ACCULTURATE STRESS:

In recent times, people are facing acculturate stress. It refers to the stress people experience while trying to adopt a new culture. Symptoms of acculturate stress may include anxiety, depression, uncertainty, language difficulties, and conflict about ethnic identity and alcohol abuse. It causes conflicts over preserving old values and beliefs and adopting to the values and morals of the new culture.

GENETIC FACTOR:

A person’s experience of stress is also a heritable personality disposition. It affects an individual’s experience of stress, partly determining how the individual will think and behave in a stressful situation.

CONSEQUENCES OF STRESS

When the pressure of stress is severe, and long, the continued physiological, psychological, and behavioral pathology effects in bodily organs of the individual are evident. The individual’s ability to think, feel, and act are also affected. The consequences of stress can be categorized into:

  • physiological consequences
  • psychological consequences
  • organizational consequences, and
  • Behavioral consequences


Physiological consequences

Stress can have a negative influence on health. This negative influence can be seen if an individual can interpret the bodily symptoms of stress. Some symptoms can be readily recognized, while other symptoms are vague and ambiguous. Certain physiological changes in different bodily functions are seen:


HEART DISEASE:

Stress can influences the activity of the heart as it activates the sympathetic nervous system(the autonomic part of the nervous system that affects many organs, including the heart). Such stressful situations negatively affect the heart in several ways. Sudden stress increases the pumping action and heart rate, as well as causing the arteries to constrict, thereby restricting blood flow.

Stress appears to impair the clearance of fat molecules in the body, thereby raising blood cholesterol levels, at least temporarily. In women, chronic stress may reduce estrogen levels, which is important for cardiac health.



GASTROINTESTINAL PROBLEMS:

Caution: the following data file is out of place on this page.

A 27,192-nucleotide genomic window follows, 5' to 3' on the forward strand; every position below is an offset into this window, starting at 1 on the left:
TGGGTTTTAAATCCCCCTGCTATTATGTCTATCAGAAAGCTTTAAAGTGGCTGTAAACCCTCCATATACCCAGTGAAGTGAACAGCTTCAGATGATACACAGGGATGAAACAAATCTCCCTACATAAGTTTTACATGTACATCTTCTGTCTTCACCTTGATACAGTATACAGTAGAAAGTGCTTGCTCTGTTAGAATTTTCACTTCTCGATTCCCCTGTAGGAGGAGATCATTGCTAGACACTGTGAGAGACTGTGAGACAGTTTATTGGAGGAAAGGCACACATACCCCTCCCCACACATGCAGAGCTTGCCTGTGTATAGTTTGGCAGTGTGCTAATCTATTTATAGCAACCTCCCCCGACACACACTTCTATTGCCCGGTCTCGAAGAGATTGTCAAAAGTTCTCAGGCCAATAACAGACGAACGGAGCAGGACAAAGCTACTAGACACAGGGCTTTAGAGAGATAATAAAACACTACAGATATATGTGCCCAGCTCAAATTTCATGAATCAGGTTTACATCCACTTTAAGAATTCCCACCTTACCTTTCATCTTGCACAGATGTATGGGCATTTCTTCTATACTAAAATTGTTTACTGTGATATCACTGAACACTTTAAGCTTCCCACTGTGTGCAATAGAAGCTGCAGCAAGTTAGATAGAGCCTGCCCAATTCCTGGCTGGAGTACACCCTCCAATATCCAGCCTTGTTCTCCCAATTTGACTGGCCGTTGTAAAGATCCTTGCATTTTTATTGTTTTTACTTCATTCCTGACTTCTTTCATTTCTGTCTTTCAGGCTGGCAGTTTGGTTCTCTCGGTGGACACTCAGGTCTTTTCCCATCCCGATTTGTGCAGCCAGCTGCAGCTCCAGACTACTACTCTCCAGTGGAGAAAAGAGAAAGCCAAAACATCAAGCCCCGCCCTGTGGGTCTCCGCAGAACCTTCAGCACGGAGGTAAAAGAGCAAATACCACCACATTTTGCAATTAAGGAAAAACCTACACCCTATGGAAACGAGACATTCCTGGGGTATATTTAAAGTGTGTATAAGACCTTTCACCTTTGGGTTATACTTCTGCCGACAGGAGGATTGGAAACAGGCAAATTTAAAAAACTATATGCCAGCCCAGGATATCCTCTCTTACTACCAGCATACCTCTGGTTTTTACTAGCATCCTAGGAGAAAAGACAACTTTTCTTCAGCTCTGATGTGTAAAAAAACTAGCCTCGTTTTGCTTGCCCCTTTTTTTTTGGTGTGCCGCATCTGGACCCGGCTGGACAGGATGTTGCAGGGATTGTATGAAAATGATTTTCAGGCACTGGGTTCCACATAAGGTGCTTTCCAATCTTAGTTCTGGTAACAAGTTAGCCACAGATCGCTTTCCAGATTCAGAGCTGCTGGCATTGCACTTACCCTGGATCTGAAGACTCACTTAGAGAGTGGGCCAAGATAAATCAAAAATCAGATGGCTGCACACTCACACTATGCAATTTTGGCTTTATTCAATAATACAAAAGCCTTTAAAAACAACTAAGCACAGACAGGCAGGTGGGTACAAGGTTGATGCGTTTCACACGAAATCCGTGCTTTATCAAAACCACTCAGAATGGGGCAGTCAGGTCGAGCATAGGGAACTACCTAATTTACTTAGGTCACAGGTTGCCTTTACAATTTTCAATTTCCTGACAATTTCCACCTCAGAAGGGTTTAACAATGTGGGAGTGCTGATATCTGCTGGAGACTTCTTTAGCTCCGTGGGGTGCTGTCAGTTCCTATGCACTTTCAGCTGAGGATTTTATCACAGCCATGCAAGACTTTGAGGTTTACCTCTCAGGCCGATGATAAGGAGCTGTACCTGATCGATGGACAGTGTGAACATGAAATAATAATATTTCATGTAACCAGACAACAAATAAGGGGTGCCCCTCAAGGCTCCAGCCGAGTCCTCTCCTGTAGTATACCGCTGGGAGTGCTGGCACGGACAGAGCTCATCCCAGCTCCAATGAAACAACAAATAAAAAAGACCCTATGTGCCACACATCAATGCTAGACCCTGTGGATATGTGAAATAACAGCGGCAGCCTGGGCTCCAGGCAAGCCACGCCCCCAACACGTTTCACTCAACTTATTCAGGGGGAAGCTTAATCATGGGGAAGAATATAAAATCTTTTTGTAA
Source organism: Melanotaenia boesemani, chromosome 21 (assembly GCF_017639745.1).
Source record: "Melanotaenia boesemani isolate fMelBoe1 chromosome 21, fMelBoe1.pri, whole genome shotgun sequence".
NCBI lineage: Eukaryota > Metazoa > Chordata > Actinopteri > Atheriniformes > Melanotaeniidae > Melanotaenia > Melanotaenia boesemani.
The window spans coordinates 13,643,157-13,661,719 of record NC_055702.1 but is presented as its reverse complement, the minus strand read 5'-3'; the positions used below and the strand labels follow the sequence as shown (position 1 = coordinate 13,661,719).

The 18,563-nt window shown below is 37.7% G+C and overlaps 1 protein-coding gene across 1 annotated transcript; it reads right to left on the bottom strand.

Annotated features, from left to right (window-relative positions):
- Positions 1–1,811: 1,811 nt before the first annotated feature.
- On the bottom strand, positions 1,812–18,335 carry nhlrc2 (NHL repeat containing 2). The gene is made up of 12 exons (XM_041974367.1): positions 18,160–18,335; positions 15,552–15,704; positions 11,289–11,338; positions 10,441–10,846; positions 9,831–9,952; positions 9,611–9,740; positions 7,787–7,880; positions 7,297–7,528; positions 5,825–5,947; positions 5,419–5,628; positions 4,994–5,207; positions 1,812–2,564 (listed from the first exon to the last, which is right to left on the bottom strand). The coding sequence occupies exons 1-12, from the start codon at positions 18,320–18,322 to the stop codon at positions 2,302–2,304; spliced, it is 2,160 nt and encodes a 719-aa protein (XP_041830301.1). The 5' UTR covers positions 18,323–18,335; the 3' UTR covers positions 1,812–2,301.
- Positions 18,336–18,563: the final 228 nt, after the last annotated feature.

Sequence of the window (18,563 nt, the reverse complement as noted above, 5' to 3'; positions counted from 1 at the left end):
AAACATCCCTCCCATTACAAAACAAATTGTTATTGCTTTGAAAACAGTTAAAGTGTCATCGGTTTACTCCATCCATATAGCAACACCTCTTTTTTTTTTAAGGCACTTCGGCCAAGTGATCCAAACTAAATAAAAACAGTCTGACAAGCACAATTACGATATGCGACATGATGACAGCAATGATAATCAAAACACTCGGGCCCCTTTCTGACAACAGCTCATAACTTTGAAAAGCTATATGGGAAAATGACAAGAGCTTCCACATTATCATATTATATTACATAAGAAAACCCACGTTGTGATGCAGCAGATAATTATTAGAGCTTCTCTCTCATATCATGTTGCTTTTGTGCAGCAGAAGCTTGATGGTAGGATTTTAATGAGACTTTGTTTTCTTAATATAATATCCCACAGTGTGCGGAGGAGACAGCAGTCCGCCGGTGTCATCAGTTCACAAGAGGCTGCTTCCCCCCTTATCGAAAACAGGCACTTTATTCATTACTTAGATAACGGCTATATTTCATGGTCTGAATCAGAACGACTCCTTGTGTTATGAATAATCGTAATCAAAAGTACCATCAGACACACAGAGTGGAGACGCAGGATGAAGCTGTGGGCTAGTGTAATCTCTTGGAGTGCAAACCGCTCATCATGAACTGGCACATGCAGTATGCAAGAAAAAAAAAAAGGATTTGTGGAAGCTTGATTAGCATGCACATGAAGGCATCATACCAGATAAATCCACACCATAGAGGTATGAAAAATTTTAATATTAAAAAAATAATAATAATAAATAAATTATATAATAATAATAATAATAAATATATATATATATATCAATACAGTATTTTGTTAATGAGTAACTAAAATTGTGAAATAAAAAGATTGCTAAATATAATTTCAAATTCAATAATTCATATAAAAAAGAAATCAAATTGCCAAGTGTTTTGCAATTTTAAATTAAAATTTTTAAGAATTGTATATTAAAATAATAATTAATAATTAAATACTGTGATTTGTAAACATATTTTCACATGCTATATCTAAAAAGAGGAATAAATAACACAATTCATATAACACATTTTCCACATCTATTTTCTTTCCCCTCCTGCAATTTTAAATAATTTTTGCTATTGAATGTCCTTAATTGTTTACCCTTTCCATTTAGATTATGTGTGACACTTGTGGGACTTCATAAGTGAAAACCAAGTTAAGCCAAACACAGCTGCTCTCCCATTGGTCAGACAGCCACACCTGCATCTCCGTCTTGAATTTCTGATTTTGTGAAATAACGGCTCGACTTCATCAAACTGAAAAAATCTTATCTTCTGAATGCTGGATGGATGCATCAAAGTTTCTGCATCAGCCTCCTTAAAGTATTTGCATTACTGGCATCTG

The brain and the intestine are strongly related and mediated by many of the same hormones. It is not surprising then that prolonged stress can disrupt the digestive system, irritating the large intestine, causing diarrhea, constipation, cramping, and bloating. Excessive production of digestive acids in the stomach may also cause a painful burning sensation.


DIABETES:

Chronic stress has been associated with the development of insulin resistance, a condition in which the body is unable to use insulin effectively to regulate glucose (blood sugar). Insulin resistance is a primary factor in diabetes.


HEADACHES:

headaches are the most common stress-related physical ailments. The most common headache is the muscle-tension headache, which is usually caused by contraction of muscles in the shoulders, neck, forehead, and scalp.


HYPERTENSION:

Hypertension is caused when the blood pressure is elevated. When we are extremely stressed our blood pressures rises.


ASTHMA:

Asthma is a respiratory disorder in which the main tube of the wind pipe doesn’t function clearly, making it difficult to breath. Asthma attacks are caused by an allergic reaction, stress, and emotional responses such as anger, or even by laughing too hard and loud.


CANCER:

The term cancer refers not just to one illness but to a number of disorders that affects plants and animals as well as people.These disorders show the common feature of the development of abnormally changed cells that reproduce rapidly and rob the body of its nutrients.

Psychological Consequences

There are psychological consequences when stress related problems affect a person’s mental health and well being causing people to experience too much stress and dissatisfaction at work. If the situation is not regular, up and downs are existing and the job provides no variety, significance, autonomy, feedback, identity, prestige, and recognition several psychological symptoms may arise:

SLEEP DISTURBANCE:

The tensions of unresolved stress frequently causes insomnia, perspiring, generally keeping the stressed person awake or causing the person to suddenly wake up in the middle of the night or early morning. Evidence suggests that stress may cause people to sleep too much or not enough.


SEXUAL AND REPRODUCTIVE DYSFUNCTION:

Stress can lead to a diminished sexual desire. Stress can lead to an inability to achieve orgasm in women, while it may cause temporary impotence in men.


MEMORY, CONCENTRATION AND LEARNING DEFECTS:

Stress has significant effects on the function of the brain, particularly on memory. Studies indicate that the immediate effect of acute stress impairs short-term memory, particularly verbal memory. Memory lapses, difficulty in attention, and decision making etc. are often seen.


EMOTION RELATED PROBLEMS:

Diffuse pain, tension, irritability, boredom, nervousness, anxiety, depression, frequent mood change, emotional instability, lowered self-steem etc. are primarily evident. Disorder may ranges to panic disorder, survivor syndrome, and depressive disorders.